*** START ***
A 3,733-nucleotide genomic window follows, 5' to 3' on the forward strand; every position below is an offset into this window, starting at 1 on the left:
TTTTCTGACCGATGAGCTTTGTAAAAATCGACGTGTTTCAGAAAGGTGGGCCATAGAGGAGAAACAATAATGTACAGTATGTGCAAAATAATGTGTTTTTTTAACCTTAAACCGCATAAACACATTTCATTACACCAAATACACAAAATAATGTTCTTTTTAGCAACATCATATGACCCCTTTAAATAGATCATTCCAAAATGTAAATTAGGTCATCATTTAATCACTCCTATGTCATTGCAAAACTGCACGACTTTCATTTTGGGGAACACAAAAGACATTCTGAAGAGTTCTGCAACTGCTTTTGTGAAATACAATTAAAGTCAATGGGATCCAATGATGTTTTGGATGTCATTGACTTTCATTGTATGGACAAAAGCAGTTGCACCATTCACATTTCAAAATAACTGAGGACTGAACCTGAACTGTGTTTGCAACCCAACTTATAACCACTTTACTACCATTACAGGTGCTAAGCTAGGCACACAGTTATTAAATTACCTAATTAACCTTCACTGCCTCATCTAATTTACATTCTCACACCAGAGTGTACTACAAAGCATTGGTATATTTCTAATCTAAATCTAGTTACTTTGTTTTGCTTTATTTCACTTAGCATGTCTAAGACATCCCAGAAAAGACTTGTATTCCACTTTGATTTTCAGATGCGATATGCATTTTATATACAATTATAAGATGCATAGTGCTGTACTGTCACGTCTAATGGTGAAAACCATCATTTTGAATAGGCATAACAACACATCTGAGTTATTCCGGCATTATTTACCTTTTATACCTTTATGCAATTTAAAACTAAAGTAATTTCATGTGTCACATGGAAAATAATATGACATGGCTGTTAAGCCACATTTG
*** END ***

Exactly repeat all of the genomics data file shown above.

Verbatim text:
A 3,733-nucleotide genomic window follows, 5' to 3' on the forward strand; every position below is an offset into this window, starting at 1 on the left:
TTTTCTGACCGATGAGCTTTGTAAAAATCGACGTGTTTCAGAAAGGTGGGCCATAGAGGAGAAACAATAATGTACAGTATGTGCAAAATAATGTGTTTTTTTAACCTTAAACCGCATAAACACATTTCATTACACCAAATACACAAAATAATGTTCTTTTTAGCAACATCATATGACCCCTTTAAATAGATCATTCCAAAATGTAAATTAGGTCATCATTTAATCACTCCTATGTCATTGCAAAACTGCACGACTTTCATTTTGGGGAACACAAAAGACATTCTGAAGAGTTCTGCAACTGCTTTTGTGAAATACAATTAAAGTCAATGGGATCCAATGATGTTTTGGATGTCATTGACTTTCATTGTATGGACAAAAGCAGTTGCACCATTCACATTTCAAAATAACTGAGGACTGAACCTGAACTGTGTTTGCAACCCAACTTATAACCACTTTACTACCATTACAGGTGCTAAGCTAGGCACACAGTTATTAAATTACCTAATTAACCTTCACTGCCTCATCTAATTTACATTCTCACACCAGAGTGTACTACAAAGCATTGGTATATTTCTAATCTAAATCTAGTTACTTTGTTTTGCTTTATTTCACTTAGCATGTCTAAGACATCCCAGAAAAGACTTGTATTCCACTTTGATTTTCAGATGCGATATGCATTTTATATACAATTATAAGATGCATAGTGCTGTACTGTCACGTCTAATGGTGAAAACCATCATTTTGAATAGGCATAACAACACATCTGAGTTATTCCGGCATTATTTACCTTTTATACCTTTATGCAATTTAAAACTAAAGTAATTTCATGTGTCACATGGAAAATAATATGACATGGCTGTTAAGCCACATTTG